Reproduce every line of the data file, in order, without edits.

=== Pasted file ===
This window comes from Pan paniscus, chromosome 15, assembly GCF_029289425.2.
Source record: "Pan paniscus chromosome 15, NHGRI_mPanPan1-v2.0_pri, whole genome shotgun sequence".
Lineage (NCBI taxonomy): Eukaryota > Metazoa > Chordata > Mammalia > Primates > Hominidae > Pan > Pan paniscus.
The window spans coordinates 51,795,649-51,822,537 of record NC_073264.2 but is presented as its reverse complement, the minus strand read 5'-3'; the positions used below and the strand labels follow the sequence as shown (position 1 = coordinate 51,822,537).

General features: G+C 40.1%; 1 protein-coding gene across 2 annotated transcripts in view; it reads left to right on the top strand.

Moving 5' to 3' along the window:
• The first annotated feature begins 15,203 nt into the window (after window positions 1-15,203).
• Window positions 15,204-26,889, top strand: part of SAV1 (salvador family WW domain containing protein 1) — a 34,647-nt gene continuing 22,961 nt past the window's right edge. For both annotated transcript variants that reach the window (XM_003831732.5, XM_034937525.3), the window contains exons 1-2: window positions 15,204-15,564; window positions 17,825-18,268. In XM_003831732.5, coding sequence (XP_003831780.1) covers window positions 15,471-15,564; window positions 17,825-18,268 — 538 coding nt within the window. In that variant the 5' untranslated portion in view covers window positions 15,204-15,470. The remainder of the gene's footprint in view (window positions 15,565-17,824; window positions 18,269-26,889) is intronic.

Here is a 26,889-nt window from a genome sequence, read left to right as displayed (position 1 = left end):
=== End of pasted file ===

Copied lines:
This window comes from Pan paniscus, chromosome 15, assembly GCF_029289425.2.
Source record: "Pan paniscus chromosome 15, NHGRI_mPanPan1-v2.0_pri, whole genome shotgun sequence".
Lineage (NCBI taxonomy): Eukaryota > Metazoa > Chordata > Mammalia > Primates > Hominidae > Pan > Pan paniscus.
The window spans coordinates 51,795,649-51,822,537 of record NC_073264.2 but is presented as its reverse complement, the minus strand read 5'-3'; the positions used below and the strand labels follow the sequence as shown (position 1 = coordinate 51,822,537).

General features: G+C 40.1%; 1 protein-coding gene across 2 annotated transcripts in view; it reads left to right on the top strand.

Moving 5' to 3' along the window:
• The first annotated feature begins 15,203 nt into the window (after window positions 1-15,203).
• Window positions 15,204-26,889, top strand: part of SAV1 (salvador family WW domain containing protein 1) — a 34,647-nt gene continuing 22,961 nt past the window's right edge. For both annotated transcript variants that reach the window (XM_003831732.5, XM_034937525.3), the window contains exons 1-2: window positions 15,204-15,564; window positions 17,825-18,268. In XM_003831732.5, coding sequence (XP_003831780.1) covers window positions 15,471-15,564; window positions 17,825-18,268 — 538 coding nt within the window. In that variant the 5' untranslated portion in view covers window positions 15,204-15,470. The remainder of the gene's footprint in view (window positions 15,565-17,824; window positions 18,269-26,889) is intronic.

Here is a 26,889-nt window from a genome sequence, read left to right as displayed (position 1 = left end):